For 15 years the Everglades Challenge has pitted paddlers, rowers, and sailors against a variety of sea conditions on a 300-mile journey from Tampa Bay to Key Largo. The rules of the race require that every vessel be launched by hand from the beach. The 2015 EC brought some approximately 107 canoes, kayaks and small sailboats of every description to the starting line at Fort DeSoto Park near Tampa Bay, Florida. It would be my fifth Everglades Challenge and my first with Wally Werderich, a 42-year-old Chicagoan with a respectable ultra-distance racing résumé.
My first EC, in 2003, was a trial by fire. In that five-day journey my partner and I battled through navigational errors, leaking spray skirts, headwinds, waves, sleep deprivation, and hallucinations. In 2006 I teamed up with veteran WaterTriber Marty Sullivan and we picked a plywood triple kayak to race in. We spent two months building the kayak and one month training in it. The race went perfectly, and Marty and I finished in a time of three days and six hours, a Class 1 (Expedition canoes and kayaks) record that has yet to be broken. In 2009 and 2013 I raced with other partners in the triple, CONDOR by name, and again finished first in the division.
On Friday, March 6, Wally and I spent the morning at my house in Orlando making some modifications to his kayak seat and trying to fit all of our gear in my car. We loaded CONDOR, picked up my girlfriend Stacey, our shore contact, and arrived at Fort Desoto Park just in time for the mid-afternoon roll-call of racers. We all go by aliases. Back in 2001, when I needed to pick my WaterTribe name, my young daughter was a fan of Buffy the Vampire Slayer so I came up with RiverSlayer. Wally chose Los Humungos.
During the pre-race meeting, WaterTribe Chief, Steve Isaac, went over the protocols. The EC requires more safety gear than any other organization I’ve raced with. For electronics alone, Tribers have to have a GPS, EPIRB, SPOT satellite messenger, cell phone, and VHF radio.
Over 100 kayaks, canoes, and sailboats lined up on the beach for Everglades Challenge. The Sunshine Skyway Bridge in the distance spans the entrance to Tampa Bay.
Following the meeting Wally and I transported CONDOR to the starting line. The full length of the beach was filled by boats, more than half of them sailboats. The forecast was for 15–20-mph winds out of the northeast. Back at the hotel Wally and I put bananas, cookies, beef jerky, Snickers, protein bars, Cheez-its, fruit cups, and PB&J sandwiches in ziplock bags—small amounts that we could eat throughout the race. Around 10 p.m. we had finished and headed for bed.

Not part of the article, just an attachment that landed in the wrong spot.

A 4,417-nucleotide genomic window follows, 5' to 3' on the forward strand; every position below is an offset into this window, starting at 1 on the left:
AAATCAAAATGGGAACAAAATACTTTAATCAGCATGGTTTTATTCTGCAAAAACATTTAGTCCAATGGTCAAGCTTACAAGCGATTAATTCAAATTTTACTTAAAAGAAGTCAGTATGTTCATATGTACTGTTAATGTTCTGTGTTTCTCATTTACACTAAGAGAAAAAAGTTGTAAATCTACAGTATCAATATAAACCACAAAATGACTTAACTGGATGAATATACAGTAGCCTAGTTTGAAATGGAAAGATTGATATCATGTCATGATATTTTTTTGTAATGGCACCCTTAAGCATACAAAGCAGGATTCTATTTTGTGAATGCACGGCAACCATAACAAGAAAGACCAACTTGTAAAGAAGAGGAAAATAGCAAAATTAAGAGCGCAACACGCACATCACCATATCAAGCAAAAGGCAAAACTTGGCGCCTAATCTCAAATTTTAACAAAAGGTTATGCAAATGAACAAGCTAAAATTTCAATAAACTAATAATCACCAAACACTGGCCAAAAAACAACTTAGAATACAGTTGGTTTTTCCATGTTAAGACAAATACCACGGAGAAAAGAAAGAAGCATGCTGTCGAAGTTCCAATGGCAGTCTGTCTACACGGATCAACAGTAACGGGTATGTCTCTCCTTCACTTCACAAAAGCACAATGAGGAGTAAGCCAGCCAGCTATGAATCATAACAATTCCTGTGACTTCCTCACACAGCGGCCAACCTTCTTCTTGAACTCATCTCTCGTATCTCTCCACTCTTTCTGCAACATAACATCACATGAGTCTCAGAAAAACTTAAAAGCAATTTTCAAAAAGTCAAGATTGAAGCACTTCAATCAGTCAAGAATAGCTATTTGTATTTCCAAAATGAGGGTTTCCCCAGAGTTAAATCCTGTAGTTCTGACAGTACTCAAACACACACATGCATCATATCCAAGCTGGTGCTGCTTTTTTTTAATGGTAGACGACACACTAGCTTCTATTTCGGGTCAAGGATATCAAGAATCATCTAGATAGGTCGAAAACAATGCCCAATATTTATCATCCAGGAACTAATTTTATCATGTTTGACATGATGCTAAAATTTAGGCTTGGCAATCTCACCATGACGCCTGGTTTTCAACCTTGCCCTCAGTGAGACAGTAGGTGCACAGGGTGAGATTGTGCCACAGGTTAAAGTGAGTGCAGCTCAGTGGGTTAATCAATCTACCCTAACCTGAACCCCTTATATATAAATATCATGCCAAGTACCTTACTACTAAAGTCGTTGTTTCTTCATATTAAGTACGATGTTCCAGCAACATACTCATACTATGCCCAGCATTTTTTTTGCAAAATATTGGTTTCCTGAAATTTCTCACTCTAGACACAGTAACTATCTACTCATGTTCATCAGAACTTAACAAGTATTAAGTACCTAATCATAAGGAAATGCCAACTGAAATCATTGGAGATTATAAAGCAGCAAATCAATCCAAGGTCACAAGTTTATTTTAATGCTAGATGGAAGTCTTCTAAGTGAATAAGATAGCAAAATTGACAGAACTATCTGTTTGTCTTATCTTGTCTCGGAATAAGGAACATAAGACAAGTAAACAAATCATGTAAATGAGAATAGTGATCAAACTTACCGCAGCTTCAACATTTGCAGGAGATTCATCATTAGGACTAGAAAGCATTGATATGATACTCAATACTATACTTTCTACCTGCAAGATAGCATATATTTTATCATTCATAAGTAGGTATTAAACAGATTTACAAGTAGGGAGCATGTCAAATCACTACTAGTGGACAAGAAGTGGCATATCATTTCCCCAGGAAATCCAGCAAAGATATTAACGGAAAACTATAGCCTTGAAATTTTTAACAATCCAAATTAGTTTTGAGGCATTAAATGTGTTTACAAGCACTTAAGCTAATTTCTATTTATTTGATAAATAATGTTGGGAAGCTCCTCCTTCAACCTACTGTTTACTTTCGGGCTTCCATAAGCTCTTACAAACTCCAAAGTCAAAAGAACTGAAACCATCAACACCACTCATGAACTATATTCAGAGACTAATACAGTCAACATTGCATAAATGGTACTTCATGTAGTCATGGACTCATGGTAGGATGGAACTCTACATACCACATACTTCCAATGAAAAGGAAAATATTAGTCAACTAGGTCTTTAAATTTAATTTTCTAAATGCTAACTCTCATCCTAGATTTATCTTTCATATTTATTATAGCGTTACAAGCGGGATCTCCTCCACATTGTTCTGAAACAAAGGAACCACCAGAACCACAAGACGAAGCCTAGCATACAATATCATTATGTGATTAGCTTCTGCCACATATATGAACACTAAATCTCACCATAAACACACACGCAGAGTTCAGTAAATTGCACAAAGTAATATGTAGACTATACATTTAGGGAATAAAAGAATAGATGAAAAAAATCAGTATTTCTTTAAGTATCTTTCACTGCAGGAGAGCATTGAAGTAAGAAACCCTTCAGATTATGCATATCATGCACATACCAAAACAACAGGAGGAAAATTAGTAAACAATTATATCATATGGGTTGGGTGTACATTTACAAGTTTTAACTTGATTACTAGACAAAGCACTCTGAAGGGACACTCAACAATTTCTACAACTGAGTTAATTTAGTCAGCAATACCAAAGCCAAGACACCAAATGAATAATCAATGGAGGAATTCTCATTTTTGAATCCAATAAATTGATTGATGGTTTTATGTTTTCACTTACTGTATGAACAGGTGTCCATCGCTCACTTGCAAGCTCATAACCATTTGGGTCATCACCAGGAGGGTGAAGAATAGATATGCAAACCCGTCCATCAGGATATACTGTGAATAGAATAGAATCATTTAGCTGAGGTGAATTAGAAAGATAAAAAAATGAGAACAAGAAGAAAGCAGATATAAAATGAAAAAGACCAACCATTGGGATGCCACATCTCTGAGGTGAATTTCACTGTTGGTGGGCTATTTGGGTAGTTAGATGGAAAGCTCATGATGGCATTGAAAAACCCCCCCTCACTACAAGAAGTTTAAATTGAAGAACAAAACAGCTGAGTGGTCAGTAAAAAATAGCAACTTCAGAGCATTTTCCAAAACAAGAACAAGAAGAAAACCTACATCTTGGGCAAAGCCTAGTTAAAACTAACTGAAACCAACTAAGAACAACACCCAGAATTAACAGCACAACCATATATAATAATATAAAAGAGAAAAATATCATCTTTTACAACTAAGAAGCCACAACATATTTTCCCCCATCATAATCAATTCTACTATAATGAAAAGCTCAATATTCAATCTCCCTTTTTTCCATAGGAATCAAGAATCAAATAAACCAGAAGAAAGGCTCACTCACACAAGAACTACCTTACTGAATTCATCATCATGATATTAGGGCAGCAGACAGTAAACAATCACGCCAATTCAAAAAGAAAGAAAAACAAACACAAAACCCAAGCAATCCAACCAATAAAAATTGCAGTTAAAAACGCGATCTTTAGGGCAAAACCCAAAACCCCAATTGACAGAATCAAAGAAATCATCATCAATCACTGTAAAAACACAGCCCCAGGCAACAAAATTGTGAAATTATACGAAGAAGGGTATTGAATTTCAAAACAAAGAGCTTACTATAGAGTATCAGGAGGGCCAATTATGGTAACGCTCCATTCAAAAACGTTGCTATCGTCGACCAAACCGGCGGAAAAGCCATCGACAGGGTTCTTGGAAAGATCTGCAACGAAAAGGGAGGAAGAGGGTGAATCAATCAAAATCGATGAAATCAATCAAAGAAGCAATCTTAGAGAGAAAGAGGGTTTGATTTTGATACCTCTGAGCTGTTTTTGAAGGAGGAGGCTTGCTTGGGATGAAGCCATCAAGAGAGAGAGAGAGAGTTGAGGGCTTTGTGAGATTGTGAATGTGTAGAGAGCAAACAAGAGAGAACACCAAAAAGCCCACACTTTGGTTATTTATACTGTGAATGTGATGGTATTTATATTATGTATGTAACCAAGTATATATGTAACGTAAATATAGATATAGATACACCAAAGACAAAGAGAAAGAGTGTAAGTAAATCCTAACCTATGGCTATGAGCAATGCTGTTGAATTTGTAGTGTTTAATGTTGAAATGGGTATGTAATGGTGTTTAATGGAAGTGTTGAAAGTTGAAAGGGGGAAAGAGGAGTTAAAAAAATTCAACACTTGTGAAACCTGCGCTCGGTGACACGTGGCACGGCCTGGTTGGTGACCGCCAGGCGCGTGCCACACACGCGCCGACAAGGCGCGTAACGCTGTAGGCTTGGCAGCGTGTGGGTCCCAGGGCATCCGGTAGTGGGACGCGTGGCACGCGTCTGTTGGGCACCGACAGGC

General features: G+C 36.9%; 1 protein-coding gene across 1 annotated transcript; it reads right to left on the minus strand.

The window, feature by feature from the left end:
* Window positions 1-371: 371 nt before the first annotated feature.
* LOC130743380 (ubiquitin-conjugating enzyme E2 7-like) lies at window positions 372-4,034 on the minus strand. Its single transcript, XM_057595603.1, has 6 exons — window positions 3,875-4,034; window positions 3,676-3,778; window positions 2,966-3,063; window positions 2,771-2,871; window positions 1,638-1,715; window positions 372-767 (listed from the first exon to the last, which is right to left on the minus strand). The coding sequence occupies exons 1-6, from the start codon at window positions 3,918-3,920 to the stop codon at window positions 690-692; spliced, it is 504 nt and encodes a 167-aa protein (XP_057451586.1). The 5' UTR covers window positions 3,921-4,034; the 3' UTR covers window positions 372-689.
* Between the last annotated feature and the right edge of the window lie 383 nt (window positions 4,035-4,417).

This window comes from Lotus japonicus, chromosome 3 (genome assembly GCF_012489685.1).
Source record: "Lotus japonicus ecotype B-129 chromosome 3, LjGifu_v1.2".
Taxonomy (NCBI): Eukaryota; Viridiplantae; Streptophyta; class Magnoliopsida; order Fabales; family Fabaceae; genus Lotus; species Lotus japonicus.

The hotel alarm clock went off at 5 a.m. and we quickly mixed up our powder drinks and took our remaining gear to the Jeep. After a quick stop for breakfast, we headed for Fort Desoto. It was still dark when we arrived, but the beach was awash with headlamp-wearing racers making final preparations.
In the last hour Wally and I were able to fit all of our needed gear into CONDOR and Wally, donning a mask, cape, and tights like a Mexican Luchador wrestler, transformed himself into the great Los Humungos. I am all for having fun at the start; the suffering will come later.
At 7 a.m. there was no horn or gun signaling the start. Everyone just started pushing and pulling our boats to the water. The tide was low, and we had to haul across a sandbar offshore. With Wally seated forward and me aft, we were soon in deeper water and paddling away. Despite being in a kayak, Wally and I were both using lightweight canoe paddles—they’re less fatiguing than kayak paddles. I put the rudder down so Wally could steer, but in the rush to get under way, his seat had slid back and he couldn’t reach the rudder pedals. As a canoeist I don’t trust rudders: many kayakers get knocked out of races with various rudder malfunctions. I have plenty of experience steering CONDOR without a rudder, and we continued without any problems.
We expected rough conditions at the entrance to Tampa Bay, and about 2 miles into the challenge the wind and waves picked up. Soon we were surfing on 3–4′ waves. I was sure some of the less experienced Tribers would be having problems.
Soon we were in much calmer waters and going under a bridge linking the mainland to Anna Maria Island. As we approached a second bridge I spotted Stacey, right where she’d always been on previous races, calling out to wish us luck. I told her we would call her from Checkpoint 1 at Cape Haze Marina, and we continued southward.
About 15 minutes later a sheriff’s boat sped past us heading north toward the channel. Five minutes later a Coast Guard boat followed. Some of the Tribers must have been having a rough go of it, but Wally and I were making good progress; trailing a couple of the leading kayaks, but I expected them to slow down after the first day and then we could reel them in.
We were going under a bridge near Sarasota Bay when another racer’s shore contact standing above us called out that the Coast Guard had declared a weather hold and we were supposed to head to shore. Wally got Stacey on his cell phone; she told him there were multiple rescues in the shipping channel and the Coast Guard had ordered all racers to shore. This seemed rather ludicrous since we were surrounded by pleasure boaters and recreational kayakers enjoying a calm sunny day on the water. None of the lead kayaks had stopped, so we told Stacey that we’d continue to Checkpoint 1 and call her in a few hours.
We passed a few other WaterTribers. Some knew nothing of the Coast Guard order and others had new tidbits of information. Several hours later Stacey gave us the bad news: After rescuing a dozen WaterTribers in distress, the Coast Guard canceled the race and requested that racers proceed to Cape Haze Marina and make arrangements to be picked up. I told Stacey we would camp there before deciding what to do. I felt bad for Wally. He’d paid the entry fee, took time off from work, and traveled to Florida, only to have the race canceled.